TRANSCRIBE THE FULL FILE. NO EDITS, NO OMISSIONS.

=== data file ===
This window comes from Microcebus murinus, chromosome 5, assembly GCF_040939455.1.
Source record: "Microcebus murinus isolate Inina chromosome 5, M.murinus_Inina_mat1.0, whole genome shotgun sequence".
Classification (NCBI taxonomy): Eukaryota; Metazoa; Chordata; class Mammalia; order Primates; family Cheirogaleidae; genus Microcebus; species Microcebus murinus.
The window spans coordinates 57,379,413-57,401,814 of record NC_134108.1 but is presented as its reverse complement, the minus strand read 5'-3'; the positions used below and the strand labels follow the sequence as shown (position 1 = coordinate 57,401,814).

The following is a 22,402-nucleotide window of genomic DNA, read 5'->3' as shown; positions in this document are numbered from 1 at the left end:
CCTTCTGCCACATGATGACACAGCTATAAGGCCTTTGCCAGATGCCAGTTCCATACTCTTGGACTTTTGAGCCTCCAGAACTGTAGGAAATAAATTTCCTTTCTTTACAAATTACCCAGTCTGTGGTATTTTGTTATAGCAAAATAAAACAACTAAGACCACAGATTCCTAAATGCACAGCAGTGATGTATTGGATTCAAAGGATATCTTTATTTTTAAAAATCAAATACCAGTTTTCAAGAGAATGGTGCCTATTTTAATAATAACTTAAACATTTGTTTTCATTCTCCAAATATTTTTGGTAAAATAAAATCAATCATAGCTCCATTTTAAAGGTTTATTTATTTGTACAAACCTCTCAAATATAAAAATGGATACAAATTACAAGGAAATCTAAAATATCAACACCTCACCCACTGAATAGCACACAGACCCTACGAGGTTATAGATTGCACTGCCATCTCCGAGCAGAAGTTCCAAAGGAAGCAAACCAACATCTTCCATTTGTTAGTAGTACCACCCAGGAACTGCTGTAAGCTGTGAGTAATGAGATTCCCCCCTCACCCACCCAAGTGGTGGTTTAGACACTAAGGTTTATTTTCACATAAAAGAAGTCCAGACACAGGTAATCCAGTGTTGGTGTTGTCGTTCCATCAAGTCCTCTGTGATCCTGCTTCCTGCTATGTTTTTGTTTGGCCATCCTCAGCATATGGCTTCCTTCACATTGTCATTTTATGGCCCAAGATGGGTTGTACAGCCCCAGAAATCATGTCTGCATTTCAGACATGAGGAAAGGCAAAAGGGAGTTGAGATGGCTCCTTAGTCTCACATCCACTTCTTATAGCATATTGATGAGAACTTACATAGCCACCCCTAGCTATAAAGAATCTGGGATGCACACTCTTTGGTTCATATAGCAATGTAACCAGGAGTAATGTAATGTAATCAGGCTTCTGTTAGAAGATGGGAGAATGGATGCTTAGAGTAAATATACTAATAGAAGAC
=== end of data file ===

This window comes from Microcebus murinus, chromosome 5, assembly GCF_040939455.1.
Source record: "Microcebus murinus isolate Inina chromosome 5, M.murinus_Inina_mat1.0, whole genome shotgun sequence".
Classification (NCBI taxonomy): Eukaryota; Metazoa; Chordata; class Mammalia; order Primates; family Cheirogaleidae; genus Microcebus; species Microcebus murinus.
The window spans coordinates 57,379,413-57,401,814 of record NC_134108.1 but is presented as its reverse complement, the minus strand read 5'-3'; the positions used below and the strand labels follow the sequence as shown (position 1 = coordinate 57,401,814).

The following is a 22,402-nucleotide window of genomic DNA, read 5'->3' as shown; positions in this document are numbered from 1 at the left end:
CCTTCTGCCACATGATGACACAGCTATAAGGCCTTTGCCAGATGCCAGTTCCATACTCTTGGACTTTTGAGCCTCCAGAACTGTAGGAAATAAATTTCCTTTCTTTACAAATTACCCAGTCTGTGGTATTTTGTTATAGCAAAATAAAACAACTAAGACCACAGATTCCTAAATGCACAGCAGTGATGTATTGGATTCAAAGGATATCTTTATTTTTAAAAATCAAATACCAGTTTTCAAGAGAATGGTGCCTATTTTAATAATAACTTAAACATTTGTTTTCATTCTCCAAATATTTTTGGTAAAATAAAATCAATCATAGCTCCATTTTAAAGGTTTATTTATTTGTACAAACCTCTCAAATATAAAAATGGATACAAATTACAAGGAAATCTAAAATATCAACACCTCACCCACTGAATAGCACACAGACCCTACGAGGTTATAGATTGCACTGCCATCTCCGAGCAGAAGTTCCAAAGGAAGCAAACCAACATCTTCCATTTGTTAGTAGTACCACCCAGGAACTGCTGTAAGCTGTGAGTAATGAGATTCCCCCCTCACCCACCCAAGTGGTGGTTTAGACACTAAGGTTTATTTTCACATAAAAGAAGTCCAGACACAGGTAATCCAGTGTTGGTGTTGTCGTTCCATCAAGTCCTCTGTGATCCTGCTTCCTGCTATGTTTTTGTTTGGCCATCCTCAGCATATGGCTTCCTTCACATTGTCATTTTATGGCCCAAGATGGGTTGTACAGCCCCAGAAATCATGTCTGCATTTCAGACATGAGGAAAGGCAAAAGGGAGTTGAGATGGCTCCTTAGTCTCACATCCACTTCTTATAGCATATTGATGAGAACTTACATAGCCACCCCTAGCTATAAAGAATCTGGGATGCACACTCTTTGGTTCATATAGCAATGTAACCAGGAGTAATGTAATGTAATCAGGCTTCTGTTAGAAGATGGGAGAATGGATGCTTAGAGTAAATATACTAATAGAAGAC